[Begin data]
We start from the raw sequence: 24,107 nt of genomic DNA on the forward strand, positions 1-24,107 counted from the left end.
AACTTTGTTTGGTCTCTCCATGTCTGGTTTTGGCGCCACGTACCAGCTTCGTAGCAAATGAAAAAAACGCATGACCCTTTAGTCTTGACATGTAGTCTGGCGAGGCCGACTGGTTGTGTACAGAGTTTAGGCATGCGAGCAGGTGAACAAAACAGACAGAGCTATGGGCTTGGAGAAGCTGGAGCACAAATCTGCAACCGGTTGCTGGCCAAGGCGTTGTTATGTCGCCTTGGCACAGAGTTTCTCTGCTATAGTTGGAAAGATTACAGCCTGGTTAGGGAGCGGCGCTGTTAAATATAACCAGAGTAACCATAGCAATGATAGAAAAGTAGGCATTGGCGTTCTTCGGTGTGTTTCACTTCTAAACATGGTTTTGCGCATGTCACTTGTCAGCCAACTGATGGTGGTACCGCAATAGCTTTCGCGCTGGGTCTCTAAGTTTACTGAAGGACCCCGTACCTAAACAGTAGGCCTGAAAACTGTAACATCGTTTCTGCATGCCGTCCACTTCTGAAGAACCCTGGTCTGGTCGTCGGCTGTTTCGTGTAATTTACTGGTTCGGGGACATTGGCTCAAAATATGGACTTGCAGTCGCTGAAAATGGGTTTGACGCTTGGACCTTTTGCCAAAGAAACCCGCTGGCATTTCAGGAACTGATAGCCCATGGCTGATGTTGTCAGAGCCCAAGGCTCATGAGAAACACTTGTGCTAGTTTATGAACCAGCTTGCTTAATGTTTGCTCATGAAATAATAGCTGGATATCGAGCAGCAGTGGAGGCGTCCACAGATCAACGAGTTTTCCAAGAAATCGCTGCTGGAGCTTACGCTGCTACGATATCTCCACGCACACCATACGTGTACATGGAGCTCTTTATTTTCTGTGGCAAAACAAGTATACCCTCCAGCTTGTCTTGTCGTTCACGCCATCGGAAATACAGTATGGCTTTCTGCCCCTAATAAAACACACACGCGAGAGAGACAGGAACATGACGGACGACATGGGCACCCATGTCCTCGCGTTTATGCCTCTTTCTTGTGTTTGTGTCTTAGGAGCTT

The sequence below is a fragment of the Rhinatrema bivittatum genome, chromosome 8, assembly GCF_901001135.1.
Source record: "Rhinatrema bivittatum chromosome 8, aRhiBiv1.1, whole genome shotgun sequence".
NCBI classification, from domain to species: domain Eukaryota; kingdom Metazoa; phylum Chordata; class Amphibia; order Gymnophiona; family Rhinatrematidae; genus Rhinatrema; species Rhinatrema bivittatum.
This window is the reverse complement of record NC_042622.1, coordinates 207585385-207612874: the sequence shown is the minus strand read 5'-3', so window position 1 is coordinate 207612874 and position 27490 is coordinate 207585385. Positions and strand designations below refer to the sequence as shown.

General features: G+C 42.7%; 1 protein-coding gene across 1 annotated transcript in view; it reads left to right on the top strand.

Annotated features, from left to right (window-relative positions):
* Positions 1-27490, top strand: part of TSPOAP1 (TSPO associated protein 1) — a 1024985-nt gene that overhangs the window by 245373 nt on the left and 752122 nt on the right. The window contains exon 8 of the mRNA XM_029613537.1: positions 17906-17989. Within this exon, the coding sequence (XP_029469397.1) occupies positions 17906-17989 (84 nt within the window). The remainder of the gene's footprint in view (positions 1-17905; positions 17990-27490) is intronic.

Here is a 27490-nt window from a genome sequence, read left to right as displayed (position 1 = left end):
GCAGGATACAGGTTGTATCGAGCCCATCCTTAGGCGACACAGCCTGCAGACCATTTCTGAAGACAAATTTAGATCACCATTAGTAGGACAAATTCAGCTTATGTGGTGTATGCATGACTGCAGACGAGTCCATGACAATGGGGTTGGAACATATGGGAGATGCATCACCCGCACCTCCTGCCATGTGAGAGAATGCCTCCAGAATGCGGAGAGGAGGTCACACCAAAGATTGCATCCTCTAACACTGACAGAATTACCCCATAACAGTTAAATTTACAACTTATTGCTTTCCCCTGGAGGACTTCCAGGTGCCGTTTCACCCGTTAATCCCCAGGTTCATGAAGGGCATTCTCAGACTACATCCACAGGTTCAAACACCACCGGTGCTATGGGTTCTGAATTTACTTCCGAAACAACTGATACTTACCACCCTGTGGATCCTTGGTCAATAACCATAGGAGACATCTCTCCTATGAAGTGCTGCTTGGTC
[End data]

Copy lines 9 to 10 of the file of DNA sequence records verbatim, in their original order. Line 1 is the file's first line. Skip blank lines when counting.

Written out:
* Positions 1-27490, top strand: part of TSPOAP1 (TSPO associated protein 1) — a 1024985-nt gene that overhangs the window by 245373 nt on the left and 752122 nt on the right. The window contains exon 8 of the mRNA XM_029613537.1: positions 17906-17989. Within this exon, the coding sequence (XP_029469397.1) occupies positions 17906-17989 (84 nt within the window). The remainder of the gene's footprint in view (positions 1-17905; positions 17990-27490) is intronic.

Here is a 27490-nt window from a genome sequence, read left to right as displayed (position 1 = left end):